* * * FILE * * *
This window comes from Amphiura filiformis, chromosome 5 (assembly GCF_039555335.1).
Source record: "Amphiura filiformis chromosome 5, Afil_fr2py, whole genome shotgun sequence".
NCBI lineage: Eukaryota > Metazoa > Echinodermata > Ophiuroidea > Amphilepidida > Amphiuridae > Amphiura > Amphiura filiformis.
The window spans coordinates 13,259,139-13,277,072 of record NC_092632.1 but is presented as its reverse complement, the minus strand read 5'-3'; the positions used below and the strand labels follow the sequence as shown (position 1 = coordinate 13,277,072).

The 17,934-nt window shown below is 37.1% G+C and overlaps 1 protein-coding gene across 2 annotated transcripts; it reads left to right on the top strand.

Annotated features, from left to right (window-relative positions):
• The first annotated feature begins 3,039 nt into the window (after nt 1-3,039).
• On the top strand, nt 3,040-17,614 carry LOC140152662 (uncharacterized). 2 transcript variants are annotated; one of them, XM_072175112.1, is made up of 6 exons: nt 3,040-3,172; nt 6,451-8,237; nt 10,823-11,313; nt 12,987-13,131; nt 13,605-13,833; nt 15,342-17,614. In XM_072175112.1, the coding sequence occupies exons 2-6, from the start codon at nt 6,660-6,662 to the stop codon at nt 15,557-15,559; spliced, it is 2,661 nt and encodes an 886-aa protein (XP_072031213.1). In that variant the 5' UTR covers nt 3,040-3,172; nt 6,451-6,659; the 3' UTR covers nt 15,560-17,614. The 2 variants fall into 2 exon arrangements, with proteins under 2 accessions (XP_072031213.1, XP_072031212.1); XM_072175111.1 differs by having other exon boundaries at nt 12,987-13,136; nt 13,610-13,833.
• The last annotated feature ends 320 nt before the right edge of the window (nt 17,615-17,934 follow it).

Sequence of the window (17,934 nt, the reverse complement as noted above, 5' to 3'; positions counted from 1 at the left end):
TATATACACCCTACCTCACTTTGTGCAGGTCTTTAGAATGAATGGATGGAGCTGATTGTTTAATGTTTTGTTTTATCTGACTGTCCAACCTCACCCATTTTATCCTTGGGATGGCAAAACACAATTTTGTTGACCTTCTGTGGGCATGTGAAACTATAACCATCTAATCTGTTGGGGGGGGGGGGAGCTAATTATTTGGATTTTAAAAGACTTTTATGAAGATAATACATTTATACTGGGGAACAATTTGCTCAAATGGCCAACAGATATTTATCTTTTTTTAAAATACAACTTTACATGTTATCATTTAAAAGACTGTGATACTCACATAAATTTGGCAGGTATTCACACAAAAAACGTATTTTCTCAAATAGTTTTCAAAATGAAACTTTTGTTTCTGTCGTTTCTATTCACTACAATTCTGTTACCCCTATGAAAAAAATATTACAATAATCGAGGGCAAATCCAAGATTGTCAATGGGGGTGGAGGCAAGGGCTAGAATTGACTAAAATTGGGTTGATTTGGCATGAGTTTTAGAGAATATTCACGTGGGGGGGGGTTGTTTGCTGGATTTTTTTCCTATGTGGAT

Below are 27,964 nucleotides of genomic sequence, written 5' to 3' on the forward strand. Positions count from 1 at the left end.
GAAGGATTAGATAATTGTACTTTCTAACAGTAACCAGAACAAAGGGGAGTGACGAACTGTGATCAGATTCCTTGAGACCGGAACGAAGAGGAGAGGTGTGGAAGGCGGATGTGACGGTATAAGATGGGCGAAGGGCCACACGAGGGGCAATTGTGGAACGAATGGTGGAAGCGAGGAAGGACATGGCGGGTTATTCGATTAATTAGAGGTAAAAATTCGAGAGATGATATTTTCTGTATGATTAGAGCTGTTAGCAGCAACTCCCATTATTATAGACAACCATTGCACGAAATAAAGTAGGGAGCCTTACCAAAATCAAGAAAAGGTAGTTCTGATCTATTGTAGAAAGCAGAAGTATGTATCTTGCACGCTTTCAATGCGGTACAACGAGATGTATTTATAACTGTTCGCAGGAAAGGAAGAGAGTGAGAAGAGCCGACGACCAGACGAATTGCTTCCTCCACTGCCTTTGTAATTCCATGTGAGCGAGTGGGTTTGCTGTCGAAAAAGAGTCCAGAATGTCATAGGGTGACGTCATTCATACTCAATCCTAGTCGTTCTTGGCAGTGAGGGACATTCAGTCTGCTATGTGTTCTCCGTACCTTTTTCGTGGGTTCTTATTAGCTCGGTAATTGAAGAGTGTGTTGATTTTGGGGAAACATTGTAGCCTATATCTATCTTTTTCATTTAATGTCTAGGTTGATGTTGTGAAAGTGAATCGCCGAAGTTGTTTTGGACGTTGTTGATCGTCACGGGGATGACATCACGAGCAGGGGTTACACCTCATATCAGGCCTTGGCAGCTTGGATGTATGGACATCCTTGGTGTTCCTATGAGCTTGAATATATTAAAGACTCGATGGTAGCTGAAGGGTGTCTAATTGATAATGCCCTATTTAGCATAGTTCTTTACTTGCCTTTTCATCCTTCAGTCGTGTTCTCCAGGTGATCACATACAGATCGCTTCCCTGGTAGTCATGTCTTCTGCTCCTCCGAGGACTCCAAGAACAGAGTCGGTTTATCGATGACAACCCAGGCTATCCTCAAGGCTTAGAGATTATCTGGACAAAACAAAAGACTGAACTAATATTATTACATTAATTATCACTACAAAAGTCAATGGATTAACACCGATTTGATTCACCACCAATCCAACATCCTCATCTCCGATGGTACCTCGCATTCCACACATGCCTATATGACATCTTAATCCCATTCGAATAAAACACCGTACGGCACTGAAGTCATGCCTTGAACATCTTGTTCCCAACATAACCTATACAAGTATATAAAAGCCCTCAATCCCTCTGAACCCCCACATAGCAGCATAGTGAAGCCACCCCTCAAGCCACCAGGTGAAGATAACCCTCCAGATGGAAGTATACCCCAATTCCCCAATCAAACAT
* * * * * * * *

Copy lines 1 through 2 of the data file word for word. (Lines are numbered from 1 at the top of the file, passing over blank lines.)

This window comes from Amphiura filiformis, chromosome 5 (assembly GCF_039555335.1).
Source record: "Amphiura filiformis chromosome 5, Afil_fr2py, whole genome shotgun sequence".